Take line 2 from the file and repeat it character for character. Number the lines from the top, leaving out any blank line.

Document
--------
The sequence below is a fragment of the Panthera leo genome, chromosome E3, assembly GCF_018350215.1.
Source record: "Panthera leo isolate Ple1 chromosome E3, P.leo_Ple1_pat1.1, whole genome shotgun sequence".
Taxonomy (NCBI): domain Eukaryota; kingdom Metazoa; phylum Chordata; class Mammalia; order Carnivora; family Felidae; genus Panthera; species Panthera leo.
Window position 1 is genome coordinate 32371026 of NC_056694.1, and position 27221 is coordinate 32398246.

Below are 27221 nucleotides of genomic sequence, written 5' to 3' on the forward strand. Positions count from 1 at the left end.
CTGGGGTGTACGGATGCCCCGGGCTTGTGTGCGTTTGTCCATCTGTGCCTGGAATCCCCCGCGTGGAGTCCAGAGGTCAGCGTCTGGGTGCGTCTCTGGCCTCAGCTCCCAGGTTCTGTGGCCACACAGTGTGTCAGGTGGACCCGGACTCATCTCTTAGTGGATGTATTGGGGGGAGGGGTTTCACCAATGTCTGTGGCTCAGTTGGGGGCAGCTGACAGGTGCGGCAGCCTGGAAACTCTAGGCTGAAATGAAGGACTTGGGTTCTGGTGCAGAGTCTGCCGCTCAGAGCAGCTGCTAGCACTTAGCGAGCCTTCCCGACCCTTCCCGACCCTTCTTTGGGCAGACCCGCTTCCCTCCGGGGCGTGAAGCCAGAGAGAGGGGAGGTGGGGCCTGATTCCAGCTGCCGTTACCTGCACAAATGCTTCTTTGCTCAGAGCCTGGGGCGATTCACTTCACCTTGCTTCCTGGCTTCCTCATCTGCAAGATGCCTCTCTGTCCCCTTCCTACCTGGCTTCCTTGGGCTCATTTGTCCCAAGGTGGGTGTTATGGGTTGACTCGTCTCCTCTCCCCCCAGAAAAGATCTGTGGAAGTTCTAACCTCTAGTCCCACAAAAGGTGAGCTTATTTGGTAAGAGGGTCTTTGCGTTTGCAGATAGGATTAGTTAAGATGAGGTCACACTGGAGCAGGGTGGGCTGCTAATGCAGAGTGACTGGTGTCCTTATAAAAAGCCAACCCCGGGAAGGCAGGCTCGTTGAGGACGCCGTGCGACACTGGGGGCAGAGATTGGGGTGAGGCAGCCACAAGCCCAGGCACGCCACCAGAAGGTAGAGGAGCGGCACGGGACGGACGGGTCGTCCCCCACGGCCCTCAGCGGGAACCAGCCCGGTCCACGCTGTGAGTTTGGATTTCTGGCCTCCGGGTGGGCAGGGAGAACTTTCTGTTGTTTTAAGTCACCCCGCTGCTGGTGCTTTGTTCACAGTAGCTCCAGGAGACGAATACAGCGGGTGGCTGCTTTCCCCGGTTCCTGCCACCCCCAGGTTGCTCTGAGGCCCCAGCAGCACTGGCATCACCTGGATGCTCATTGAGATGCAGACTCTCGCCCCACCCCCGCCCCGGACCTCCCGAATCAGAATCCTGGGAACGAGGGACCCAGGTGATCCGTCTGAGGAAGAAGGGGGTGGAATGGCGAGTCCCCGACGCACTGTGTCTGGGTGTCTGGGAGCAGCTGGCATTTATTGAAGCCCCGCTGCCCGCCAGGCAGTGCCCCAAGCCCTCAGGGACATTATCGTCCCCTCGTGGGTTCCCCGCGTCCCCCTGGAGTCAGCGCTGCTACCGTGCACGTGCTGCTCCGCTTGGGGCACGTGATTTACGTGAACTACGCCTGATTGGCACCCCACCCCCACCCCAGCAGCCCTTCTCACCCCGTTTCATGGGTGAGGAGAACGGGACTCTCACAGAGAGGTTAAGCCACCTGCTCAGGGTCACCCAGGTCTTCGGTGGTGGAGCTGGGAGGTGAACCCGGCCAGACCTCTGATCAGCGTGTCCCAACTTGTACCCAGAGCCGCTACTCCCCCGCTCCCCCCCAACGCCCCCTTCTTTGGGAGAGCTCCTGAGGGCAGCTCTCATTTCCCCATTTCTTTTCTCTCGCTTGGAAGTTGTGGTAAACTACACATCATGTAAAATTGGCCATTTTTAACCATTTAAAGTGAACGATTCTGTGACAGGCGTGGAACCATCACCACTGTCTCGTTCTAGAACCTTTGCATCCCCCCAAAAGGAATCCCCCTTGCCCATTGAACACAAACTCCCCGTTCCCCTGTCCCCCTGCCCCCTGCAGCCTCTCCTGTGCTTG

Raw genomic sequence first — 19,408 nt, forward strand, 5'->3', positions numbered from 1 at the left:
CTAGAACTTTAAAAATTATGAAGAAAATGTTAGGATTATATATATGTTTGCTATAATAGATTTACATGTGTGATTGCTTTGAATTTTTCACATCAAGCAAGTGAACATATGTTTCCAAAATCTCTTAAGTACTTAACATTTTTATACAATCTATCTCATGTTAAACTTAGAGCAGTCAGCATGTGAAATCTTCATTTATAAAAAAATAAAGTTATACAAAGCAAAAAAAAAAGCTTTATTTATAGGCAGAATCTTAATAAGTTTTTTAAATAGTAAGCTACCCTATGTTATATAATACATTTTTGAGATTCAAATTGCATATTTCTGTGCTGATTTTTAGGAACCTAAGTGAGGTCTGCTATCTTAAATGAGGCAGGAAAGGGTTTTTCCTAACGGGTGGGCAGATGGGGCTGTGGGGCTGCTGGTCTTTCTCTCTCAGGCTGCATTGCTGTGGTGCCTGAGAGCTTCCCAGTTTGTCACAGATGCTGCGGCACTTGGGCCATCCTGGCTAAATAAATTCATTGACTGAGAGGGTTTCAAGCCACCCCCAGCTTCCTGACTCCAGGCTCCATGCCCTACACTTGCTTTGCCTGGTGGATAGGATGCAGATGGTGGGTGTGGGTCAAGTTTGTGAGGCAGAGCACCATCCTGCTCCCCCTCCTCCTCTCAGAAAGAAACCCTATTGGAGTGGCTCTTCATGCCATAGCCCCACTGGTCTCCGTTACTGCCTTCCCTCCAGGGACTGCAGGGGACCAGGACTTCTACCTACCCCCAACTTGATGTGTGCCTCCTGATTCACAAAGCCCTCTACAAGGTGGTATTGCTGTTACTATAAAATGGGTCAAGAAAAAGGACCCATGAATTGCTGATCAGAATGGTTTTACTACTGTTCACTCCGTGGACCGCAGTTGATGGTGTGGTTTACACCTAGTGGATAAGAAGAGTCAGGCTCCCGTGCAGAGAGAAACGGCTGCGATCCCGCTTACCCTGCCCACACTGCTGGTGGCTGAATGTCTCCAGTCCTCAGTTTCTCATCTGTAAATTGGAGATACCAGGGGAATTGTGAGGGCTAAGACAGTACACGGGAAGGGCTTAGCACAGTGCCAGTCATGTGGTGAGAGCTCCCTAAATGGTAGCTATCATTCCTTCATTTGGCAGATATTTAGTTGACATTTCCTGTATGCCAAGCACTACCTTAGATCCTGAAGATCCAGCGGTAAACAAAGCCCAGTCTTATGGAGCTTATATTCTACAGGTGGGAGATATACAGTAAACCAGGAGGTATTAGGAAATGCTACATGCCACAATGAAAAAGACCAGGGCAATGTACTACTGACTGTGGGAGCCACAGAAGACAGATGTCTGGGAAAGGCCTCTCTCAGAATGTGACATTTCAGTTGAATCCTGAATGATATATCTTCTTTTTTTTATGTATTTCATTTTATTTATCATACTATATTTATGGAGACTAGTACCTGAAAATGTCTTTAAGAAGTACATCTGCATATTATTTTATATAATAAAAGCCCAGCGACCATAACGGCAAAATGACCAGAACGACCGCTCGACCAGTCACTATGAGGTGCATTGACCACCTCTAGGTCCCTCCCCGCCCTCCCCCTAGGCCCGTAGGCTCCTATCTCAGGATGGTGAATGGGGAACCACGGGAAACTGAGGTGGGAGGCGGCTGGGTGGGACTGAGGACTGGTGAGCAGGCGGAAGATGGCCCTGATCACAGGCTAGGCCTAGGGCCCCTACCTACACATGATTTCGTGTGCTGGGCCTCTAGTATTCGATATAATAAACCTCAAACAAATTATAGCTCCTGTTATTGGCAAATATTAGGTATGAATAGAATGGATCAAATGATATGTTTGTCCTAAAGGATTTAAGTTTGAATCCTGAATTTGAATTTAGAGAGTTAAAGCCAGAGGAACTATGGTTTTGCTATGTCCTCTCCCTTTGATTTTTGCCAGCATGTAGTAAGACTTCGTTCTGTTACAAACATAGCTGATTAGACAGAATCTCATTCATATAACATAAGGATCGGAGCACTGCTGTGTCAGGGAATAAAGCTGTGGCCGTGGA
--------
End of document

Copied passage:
Source record: "Panthera leo isolate Ple1 chromosome E3, P.leo_Ple1_pat1.1, whole genome shotgun sequence".